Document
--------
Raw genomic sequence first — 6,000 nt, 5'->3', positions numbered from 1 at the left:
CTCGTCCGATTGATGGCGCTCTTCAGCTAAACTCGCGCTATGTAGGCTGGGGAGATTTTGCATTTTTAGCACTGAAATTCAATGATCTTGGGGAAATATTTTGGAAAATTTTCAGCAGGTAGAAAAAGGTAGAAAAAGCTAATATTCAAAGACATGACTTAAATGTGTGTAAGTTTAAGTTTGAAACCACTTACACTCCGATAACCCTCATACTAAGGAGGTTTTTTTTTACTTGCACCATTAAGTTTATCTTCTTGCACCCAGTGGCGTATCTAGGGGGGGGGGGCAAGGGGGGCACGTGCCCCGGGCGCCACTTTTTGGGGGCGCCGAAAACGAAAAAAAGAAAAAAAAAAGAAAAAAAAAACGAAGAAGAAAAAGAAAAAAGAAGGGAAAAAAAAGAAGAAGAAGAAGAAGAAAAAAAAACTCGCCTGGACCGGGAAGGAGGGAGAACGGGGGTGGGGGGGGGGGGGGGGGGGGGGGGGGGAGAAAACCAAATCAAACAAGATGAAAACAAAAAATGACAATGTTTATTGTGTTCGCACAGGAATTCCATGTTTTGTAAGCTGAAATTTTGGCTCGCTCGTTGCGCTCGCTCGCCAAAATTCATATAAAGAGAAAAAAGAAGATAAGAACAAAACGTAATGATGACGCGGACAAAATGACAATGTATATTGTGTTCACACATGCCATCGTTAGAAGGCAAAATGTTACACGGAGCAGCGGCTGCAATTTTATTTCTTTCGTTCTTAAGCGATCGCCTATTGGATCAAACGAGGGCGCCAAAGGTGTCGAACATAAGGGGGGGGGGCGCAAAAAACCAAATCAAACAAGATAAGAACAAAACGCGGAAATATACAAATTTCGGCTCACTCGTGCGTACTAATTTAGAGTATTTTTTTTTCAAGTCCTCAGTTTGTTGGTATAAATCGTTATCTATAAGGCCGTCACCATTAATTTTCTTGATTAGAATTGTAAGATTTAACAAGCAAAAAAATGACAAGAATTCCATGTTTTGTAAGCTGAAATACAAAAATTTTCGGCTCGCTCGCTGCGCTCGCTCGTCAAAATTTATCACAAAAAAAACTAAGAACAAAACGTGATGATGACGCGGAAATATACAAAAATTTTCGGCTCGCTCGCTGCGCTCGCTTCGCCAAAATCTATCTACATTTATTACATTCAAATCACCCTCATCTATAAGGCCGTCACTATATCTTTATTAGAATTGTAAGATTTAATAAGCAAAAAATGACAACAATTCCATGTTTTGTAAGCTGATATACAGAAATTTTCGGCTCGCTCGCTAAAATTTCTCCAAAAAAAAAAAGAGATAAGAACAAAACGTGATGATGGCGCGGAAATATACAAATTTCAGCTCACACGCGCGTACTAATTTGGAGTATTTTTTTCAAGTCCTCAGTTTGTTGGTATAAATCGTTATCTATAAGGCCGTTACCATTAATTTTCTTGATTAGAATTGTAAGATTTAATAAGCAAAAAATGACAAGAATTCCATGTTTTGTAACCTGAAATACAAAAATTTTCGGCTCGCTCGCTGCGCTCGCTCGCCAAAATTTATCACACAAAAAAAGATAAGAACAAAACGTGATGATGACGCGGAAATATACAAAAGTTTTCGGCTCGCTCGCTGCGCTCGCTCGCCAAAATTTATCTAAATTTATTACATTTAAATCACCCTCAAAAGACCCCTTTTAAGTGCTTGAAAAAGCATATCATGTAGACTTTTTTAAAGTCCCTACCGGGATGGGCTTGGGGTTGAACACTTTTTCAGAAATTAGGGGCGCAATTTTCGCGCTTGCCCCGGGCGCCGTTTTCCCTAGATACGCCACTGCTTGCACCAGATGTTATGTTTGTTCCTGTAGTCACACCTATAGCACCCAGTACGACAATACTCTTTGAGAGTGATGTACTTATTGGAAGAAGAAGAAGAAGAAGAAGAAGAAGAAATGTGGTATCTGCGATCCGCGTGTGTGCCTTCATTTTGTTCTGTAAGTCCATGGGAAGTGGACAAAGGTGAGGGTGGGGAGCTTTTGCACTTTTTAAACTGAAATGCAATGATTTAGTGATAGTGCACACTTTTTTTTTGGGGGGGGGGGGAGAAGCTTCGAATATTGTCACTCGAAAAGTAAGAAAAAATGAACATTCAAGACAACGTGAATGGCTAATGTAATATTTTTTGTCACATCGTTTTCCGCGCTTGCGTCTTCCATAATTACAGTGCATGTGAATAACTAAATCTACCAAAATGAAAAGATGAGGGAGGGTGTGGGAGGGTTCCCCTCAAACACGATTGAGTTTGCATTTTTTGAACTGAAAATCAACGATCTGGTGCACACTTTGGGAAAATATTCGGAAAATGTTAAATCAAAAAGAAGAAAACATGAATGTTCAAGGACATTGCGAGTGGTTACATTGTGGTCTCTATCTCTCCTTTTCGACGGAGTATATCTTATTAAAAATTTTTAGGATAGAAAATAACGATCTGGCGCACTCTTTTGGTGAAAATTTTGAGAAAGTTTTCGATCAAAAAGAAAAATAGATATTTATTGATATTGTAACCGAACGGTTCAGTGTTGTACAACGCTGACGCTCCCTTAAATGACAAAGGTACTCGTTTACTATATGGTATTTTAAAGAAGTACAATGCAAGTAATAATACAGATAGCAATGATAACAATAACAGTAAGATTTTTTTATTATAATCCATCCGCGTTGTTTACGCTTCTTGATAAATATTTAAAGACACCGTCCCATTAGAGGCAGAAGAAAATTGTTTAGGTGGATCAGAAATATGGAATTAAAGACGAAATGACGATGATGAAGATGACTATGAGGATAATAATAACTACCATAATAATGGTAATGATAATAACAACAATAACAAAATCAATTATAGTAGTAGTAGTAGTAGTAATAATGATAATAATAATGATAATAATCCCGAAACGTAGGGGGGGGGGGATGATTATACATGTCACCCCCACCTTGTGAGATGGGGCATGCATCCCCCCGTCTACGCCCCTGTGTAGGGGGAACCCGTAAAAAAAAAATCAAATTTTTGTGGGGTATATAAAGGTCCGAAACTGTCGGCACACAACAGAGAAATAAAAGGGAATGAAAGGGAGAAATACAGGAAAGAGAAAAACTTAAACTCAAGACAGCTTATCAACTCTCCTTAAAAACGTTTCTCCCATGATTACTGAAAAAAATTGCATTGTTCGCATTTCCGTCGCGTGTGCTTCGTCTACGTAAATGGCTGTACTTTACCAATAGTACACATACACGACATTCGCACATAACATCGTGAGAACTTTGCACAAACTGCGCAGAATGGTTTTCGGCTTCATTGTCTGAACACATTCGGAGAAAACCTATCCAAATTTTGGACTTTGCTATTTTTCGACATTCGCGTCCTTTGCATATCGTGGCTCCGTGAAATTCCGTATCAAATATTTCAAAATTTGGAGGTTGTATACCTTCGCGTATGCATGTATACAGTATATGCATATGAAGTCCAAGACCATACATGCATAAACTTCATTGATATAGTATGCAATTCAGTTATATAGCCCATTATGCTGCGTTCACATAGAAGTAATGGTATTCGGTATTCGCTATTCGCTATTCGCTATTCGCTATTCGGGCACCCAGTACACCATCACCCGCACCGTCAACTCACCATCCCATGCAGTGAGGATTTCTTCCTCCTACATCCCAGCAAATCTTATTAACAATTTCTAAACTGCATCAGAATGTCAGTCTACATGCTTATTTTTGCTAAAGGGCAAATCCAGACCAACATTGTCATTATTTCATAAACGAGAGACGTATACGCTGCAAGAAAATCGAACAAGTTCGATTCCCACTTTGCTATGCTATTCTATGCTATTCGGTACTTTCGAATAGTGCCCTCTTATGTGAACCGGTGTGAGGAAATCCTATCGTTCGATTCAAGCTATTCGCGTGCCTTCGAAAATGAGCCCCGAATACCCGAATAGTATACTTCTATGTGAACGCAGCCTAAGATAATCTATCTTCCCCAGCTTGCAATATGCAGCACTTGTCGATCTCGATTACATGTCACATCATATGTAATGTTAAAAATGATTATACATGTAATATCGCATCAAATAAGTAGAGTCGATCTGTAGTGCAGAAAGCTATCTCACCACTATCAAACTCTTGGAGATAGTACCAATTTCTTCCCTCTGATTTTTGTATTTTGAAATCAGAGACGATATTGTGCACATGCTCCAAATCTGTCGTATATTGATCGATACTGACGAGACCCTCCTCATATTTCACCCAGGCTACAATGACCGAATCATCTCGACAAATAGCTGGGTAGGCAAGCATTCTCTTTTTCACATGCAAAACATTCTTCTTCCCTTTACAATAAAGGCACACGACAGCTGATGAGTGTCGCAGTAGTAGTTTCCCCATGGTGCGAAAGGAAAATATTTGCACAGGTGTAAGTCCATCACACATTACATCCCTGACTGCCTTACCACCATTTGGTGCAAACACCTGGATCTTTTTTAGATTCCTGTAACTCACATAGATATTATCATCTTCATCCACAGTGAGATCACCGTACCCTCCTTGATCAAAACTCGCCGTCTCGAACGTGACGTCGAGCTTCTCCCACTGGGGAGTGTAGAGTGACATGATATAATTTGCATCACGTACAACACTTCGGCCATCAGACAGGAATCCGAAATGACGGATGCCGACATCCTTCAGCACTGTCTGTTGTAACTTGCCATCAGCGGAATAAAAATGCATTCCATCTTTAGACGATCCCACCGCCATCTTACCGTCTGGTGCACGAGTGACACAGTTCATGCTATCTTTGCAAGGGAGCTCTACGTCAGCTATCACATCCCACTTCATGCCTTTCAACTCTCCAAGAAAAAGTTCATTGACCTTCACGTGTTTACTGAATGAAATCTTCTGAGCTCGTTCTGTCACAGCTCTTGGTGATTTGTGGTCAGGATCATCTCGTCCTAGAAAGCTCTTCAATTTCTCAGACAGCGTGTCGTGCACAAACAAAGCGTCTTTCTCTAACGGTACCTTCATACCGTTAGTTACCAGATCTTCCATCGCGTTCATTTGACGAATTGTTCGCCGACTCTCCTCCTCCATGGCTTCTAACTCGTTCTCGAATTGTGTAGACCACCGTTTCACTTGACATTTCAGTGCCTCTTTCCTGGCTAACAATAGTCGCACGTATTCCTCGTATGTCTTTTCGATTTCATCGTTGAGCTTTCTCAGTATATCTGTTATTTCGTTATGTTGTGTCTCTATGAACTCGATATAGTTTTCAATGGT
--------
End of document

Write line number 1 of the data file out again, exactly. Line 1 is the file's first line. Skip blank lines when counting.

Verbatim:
Raw genomic sequence first — 6,000 nt, 5'->3', positions numbered from 1 at the left: